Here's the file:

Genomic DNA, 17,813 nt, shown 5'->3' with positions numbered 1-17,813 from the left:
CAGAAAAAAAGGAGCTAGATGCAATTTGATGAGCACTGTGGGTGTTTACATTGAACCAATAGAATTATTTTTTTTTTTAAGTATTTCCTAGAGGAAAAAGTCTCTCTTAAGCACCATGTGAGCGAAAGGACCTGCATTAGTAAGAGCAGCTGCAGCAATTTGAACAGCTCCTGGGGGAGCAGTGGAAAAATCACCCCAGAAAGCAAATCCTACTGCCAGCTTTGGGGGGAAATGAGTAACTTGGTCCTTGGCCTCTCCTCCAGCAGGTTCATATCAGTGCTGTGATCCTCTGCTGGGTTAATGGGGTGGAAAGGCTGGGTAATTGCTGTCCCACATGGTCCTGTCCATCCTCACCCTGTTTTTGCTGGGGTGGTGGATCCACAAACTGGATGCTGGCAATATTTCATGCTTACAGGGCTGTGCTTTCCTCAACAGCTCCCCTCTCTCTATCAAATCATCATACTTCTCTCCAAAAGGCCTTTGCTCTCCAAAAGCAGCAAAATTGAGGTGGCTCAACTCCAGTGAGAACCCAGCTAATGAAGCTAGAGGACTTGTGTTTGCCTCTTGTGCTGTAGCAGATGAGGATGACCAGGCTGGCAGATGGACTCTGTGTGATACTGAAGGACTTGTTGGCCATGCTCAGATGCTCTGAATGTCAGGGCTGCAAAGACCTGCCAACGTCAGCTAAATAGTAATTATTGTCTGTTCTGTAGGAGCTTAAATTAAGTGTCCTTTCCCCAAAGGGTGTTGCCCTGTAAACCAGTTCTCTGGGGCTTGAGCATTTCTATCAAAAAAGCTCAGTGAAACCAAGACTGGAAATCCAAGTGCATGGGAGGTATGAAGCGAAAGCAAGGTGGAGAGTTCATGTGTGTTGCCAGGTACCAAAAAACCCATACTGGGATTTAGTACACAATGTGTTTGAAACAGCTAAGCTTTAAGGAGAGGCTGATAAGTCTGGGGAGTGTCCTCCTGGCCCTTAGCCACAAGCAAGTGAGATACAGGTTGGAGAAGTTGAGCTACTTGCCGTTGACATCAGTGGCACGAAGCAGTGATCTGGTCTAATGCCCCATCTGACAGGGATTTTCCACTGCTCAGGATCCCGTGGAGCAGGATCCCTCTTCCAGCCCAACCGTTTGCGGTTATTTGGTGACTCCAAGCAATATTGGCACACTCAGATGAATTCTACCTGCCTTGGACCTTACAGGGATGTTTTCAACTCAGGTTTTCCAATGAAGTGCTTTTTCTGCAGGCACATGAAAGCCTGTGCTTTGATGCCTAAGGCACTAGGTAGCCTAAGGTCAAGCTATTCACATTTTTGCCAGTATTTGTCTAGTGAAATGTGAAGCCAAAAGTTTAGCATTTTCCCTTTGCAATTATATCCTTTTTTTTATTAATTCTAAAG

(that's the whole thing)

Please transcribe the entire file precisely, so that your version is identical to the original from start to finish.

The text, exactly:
Genomic DNA, 17,813 nt, shown 5'->3' with positions numbered 1-17,813 from the left:
CAGAAAAAAAGGAGCTAGATGCAATTTGATGAGCACTGTGGGTGTTTACATTGAACCAATAGAATTATTTTTTTTTTTAAGTATTTCCTAGAGGAAAAAGTCTCTCTTAAGCACCATGTGAGCGAAAGGACCTGCATTAGTAAGAGCAGCTGCAGCAATTTGAACAGCTCCTGGGGGAGCAGTGGAAAAATCACCCCAGAAAGCAAATCCTACTGCCAGCTTTGGGGGGAAATGAGTAACTTGGTCCTTGGCCTCTCCTCCAGCAGGTTCATATCAGTGCTGTGATCCTCTGCTGGGTTAATGGGGTGGAAAGGCTGGGTAATTGCTGTCCCACATGGTCCTGTCCATCCTCACCCTGTTTTTGCTGGGGTGGTGGATCCACAAACTGGATGCTGGCAATATTTCATGCTTACAGGGCTGTGCTTTCCTCAACAGCTCCCCTCTCTCTATCAAATCATCATACTTCTCTCCAAAAGGCCTTTGCTCTCCAAAAGCAGCAAAATTGAGGTGGCTCAACTCCAGTGAGAACCCAGCTAATGAAGCTAGAGGACTTGTGTTTGCCTCTTGTGCTGTAGCAGATGAGGATGACCAGGCTGGCAGATGGACTCTGTGTGATACTGAAGGACTTGTTGGCCATGCTCAGATGCTCTGAATGTCAGGGCTGCAAAGACCTGCCAACGTCAGCTAAATAGTAATTATTGTCTGTTCTGTAGGAGCTTAAATTAAGTGTCCTTTCCCCAAAGGGTGTTGCCCTGTAAACCAGTTCTCTGGGGCTTGAGCATTTCTATCAAAAAAGCTCAGTGAAACCAAGACTGGAAATCCAAGTGCATGGGAGGTATGAAGCGAAAGCAAGGTGGAGAGTTCATGTGTGTTGCCAGGTACCAAAAAACCCATACTGGGATTTAGTACACAATGTGTTTGAAACAGCTAAGCTTTAAGGAGAGGCTGATAAGTCTGGGGAGTGTCCTCCTGGCCCTTAGCCACAAGCAAGTGAGATACAGGTTGGAGAAGTTGAGCTACTTGCCGTTGACATCAGTGGCACGAAGCAGTGATCTGGTCTAATGCCCCATCTGACAGGGATTTTCCACTGCTCAGGATCCCGTGGAGCAGGATCCCTCTTCCAGCCCAACCGTTTGCGGTTATTTGGTGACTCCAAGCAATATTGGCACACTCAGATGAATTCTACCTGCCTTGGACCTTACAGGGATGTTTTCAACTCAGGTTTTCCAATGAAGTGCTTTTTCTGCAGGCACATGAAAGCCTGTGCTTTGATGCCTAAGGCACTAGGTAGCCTAAGGTCAAGCTATTCACATTTTTGCCAGTATTTGTCTAGTGAAATGTGAAGCCAAAAGTTTAGCATTTTCCCTTTGCAATTATATCCTTTTTTTTATTAATTCTAAAG